So unions are turning to affiliates for help, bringing in more labor from the Southern Tier, Rochester or even Syracuse and Albany. “It’s more of a regional issue now, and even reaches out and becomes a state issue,” said Michael McNally, business manager for the United Association of Plumbers & Steamfitters Local 22 in Orchard Park, whose 1,000 active members are all working, forcing the local to bring in 160 workers from other chapters.
Even more, there are now construction workers at Riverbend and other project sites here from as far away as California – normally bustling parts of the country where there’s usually no shortage of work.
“I’ve never seen them come from New York City to work here and as far away as Arizona and Las Vegas,” said Paladino, the union leader. “There’s more demand than there is supply.”
The aging of the building trades workforce is happening at a time when few young people are following in their footsteps.
And the depth of the recent Great Recession drove many small and midsized construction firms out of business, while those that survived struggled to get the financing they needed.
Additionally, more than 2 million workers were laid off during the downturn, according to the Associated General Contractors of America, another industry trade group. Many of them were also immigrants, who then returned to their home countries.
“This is basically a perfect storm that has taken place in the real estate industry nationally,” said Kenneth Franasiak, CEO of Wheatfield-based Calamar Enterprises.
“A lot of those people went out to find other employment, and they’re not coming back into the trades,” Franasiak said, adding that current immigration policies need to be changed to bring in more labor.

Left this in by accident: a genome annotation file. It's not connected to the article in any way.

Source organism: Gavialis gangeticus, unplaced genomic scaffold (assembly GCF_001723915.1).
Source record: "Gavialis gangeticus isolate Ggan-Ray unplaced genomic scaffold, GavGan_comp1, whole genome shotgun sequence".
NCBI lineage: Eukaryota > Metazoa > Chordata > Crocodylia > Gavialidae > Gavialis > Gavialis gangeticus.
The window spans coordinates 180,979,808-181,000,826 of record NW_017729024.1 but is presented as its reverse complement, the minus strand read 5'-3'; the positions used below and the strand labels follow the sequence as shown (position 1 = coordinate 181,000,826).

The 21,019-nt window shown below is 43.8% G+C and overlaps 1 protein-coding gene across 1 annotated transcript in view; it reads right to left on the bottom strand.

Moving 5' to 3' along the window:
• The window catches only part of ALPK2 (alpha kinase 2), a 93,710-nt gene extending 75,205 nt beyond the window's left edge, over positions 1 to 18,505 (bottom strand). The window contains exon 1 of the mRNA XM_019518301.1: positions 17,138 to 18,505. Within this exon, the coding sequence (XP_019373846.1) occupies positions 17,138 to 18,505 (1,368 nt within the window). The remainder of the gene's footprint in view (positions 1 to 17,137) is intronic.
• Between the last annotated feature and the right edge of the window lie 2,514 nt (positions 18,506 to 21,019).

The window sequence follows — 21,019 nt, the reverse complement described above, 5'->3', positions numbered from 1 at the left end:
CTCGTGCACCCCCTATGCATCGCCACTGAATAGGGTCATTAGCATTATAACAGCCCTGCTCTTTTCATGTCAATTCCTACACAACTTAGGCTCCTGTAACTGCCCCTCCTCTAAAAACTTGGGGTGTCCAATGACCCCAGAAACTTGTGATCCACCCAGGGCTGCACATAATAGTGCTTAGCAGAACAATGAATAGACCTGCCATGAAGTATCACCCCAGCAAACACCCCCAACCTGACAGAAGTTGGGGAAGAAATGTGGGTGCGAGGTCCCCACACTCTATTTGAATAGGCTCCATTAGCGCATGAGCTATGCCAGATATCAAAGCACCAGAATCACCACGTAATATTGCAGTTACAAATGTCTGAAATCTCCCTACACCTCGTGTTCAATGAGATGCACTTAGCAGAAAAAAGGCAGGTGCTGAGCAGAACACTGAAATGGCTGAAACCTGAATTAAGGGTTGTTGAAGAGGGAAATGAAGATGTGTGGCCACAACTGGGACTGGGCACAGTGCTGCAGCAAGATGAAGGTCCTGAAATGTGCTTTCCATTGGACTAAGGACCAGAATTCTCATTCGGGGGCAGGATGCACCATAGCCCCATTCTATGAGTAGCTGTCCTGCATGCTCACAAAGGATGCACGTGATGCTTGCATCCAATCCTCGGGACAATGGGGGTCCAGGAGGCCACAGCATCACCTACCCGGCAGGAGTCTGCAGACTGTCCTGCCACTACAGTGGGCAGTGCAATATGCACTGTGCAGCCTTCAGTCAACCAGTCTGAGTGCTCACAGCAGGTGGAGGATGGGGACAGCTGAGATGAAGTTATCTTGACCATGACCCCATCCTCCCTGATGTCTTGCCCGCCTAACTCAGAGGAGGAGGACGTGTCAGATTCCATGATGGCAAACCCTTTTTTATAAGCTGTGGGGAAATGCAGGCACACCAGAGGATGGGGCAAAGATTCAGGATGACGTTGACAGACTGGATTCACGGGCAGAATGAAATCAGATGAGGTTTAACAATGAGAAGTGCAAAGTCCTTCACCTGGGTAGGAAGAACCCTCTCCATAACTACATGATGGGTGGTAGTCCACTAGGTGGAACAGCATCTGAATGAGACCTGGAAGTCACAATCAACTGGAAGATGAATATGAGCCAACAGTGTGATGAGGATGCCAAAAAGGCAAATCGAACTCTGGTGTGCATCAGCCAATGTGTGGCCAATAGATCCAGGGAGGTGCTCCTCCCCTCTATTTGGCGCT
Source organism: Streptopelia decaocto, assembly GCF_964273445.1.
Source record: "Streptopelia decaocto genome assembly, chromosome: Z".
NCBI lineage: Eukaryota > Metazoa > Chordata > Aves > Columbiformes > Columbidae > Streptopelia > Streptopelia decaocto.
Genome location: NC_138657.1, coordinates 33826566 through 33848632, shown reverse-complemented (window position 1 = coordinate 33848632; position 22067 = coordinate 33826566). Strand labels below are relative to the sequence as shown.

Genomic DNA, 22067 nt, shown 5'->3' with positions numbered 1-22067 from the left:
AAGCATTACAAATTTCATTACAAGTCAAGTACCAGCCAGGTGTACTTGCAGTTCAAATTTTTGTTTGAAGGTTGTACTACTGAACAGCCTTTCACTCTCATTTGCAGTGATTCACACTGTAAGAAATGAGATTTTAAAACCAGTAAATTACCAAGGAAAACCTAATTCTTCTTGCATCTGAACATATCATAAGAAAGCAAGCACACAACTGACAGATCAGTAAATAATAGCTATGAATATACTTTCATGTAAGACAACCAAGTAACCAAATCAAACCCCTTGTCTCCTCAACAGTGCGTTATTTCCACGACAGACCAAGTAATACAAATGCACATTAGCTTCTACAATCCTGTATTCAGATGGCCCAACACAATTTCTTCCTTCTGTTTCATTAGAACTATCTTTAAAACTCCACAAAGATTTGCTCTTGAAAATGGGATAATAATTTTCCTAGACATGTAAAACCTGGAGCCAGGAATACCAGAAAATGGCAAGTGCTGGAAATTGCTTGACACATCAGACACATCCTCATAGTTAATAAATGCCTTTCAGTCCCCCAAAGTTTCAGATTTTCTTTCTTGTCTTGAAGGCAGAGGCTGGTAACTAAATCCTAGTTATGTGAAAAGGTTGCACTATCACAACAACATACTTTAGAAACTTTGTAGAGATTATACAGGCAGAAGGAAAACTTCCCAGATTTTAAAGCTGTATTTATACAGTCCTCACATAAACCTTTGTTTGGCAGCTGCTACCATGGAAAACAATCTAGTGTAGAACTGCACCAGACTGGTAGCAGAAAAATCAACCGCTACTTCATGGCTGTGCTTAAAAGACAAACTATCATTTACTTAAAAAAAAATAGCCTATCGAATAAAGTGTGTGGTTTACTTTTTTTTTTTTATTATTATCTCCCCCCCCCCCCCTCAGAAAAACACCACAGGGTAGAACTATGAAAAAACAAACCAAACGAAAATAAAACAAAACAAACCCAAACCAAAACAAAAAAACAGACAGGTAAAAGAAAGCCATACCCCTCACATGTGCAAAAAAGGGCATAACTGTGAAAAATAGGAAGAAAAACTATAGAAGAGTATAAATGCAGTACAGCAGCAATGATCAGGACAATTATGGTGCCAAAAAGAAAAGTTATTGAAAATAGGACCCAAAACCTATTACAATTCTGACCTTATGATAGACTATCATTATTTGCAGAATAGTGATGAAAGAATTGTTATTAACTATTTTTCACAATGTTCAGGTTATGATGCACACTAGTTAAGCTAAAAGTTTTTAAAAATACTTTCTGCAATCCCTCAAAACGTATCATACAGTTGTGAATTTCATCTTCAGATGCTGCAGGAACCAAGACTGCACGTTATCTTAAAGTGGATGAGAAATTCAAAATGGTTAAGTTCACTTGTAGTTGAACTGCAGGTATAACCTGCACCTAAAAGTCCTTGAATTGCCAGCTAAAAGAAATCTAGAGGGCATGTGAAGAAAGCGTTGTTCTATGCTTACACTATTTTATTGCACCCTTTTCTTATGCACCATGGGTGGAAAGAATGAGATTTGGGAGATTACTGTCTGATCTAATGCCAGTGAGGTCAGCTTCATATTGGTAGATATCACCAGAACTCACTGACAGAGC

According to a survey of 1,000 construction firms by AGC a year ago, 83 percent reported having a hard time finding carpenters, equipment operators, laborers and other craft workers, while 61 percent were struggling to fill professional posts such as project supervisors, estimators and engineers.
Developers, contractors and labor leaders are trying to change the image of the industry for young people, and to showcase higher salaries, benefits and opportunities that come with it.
“We need to show them that these careers are real and viable, and they just need to have the will to go in them,” said Brian Sampson, president of the Empire State Chapter of Associated Builders and Contractors, and former head of Unshackle Upstate. “It’s just changing the stigma of this industry.”
Unions like the Teamsters, Plumbers and Bricklayers are expanding their own apprentice programs and creating separate regional job training programs to recruit and develop more workers. “The market will eventually meet this need. These are good jobs, and they’ll eventually be filled,” ULI’s Williams said.